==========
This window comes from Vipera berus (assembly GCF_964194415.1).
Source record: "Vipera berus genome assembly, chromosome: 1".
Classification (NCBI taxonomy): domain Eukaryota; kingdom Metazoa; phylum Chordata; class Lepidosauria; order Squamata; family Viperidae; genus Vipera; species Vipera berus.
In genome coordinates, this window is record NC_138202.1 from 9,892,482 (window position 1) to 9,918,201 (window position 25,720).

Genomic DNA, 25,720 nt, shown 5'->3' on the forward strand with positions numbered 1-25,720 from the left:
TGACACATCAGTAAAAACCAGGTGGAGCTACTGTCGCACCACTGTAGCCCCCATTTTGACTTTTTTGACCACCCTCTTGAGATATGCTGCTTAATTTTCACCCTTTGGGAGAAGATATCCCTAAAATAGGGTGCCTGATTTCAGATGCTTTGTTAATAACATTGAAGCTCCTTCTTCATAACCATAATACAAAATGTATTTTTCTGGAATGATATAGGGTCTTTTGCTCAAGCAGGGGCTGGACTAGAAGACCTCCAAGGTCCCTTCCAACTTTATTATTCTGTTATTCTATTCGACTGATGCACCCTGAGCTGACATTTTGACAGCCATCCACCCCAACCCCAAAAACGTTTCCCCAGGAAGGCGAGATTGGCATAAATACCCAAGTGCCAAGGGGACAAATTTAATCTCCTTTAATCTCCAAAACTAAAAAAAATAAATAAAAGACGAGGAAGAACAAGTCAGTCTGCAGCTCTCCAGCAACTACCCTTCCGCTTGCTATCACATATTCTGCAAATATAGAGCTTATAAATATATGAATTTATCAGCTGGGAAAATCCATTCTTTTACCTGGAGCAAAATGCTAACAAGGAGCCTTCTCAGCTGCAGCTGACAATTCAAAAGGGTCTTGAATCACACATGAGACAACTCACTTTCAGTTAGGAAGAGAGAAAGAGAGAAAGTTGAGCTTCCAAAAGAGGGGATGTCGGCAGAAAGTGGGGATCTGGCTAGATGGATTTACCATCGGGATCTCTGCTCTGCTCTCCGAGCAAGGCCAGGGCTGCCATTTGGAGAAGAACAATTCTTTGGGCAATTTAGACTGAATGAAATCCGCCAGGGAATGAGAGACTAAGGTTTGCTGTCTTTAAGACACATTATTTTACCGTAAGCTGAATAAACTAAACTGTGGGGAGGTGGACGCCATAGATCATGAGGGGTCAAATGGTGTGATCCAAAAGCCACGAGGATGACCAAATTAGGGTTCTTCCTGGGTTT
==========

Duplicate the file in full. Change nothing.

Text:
This window comes from Vipera berus (assembly GCF_964194415.1).
Source record: "Vipera berus genome assembly, chromosome: 1".
Classification (NCBI taxonomy): domain Eukaryota; kingdom Metazoa; phylum Chordata; class Lepidosauria; order Squamata; family Viperidae; genus Vipera; species Vipera berus.
In genome coordinates, this window is record NC_138202.1 from 9,892,482 (window position 1) to 9,918,201 (window position 25,720).

Genomic DNA, 25,720 nt, shown 5'->3' on the forward strand with positions numbered 1-25,720 from the left:
TGACACATCAGTAAAAACCAGGTGGAGCTACTGTCGCACCACTGTAGCCCCCATTTTGACTTTTTTGACCACCCTCTTGAGATATGCTGCTTAATTTTCACCCTTTGGGAGAAGATATCCCTAAAATAGGGTGCCTGATTTCAGATGCTTTGTTAATAACATTGAAGCTCCTTCTTCATAACCATAATACAAAATGTATTTTTCTGGAATGATATAGGGTCTTTTGCTCAAGCAGGGGCTGGACTAGAAGACCTCCAAGGTCCCTTCCAACTTTATTATTCTGTTATTCTATTCGACTGATGCACCCTGAGCTGACATTTTGACAGCCATCCACCCCAACCCCAAAAACGTTTCCCCAGGAAGGCGAGATTGGCATAAATACCCAAGTGCCAAGGGGACAAATTTAATCTCCTTTAATCTCCAAAACTAAAAAAAATAAATAAAAGACGAGGAAGAACAAGTCAGTCTGCAGCTCTCCAGCAACTACCCTTCCGCTTGCTATCACATATTCTGCAAATATAGAGCTTATAAATATATGAATTTATCAGCTGGGAAAATCCATTCTTTTACCTGGAGCAAAATGCTAACAAGGAGCCTTCTCAGCTGCAGCTGACAATTCAAAAGGGTCTTGAATCACACATGAGACAACTCACTTTCAGTTAGGAAGAGAGAAAGAGAGAAAGTTGAGCTTCCAAAAGAGGGGATGTCGGCAGAAAGTGGGGATCTGGCTAGATGGATTTACCATCGGGATCTCTGCTCTGCTCTCCGAGCAAGGCCAGGGCTGCCATTTGGAGAAGAACAATTCTTTGGGCAATTTAGACTGAATGAAATCCGCCAGGGAATGAGAGACTAAGGTTTGCTGTCTTTAAGACACATTATTTTACCGTAAGCTGAATAAACTAAACTGTGGGGAGGTGGACGCCATAGATCATGAGGGGTCAAATGGTGTGATCCAAAAGCCACGAGGATGACCAAATTAGGGTTCTTCCTGGGTTT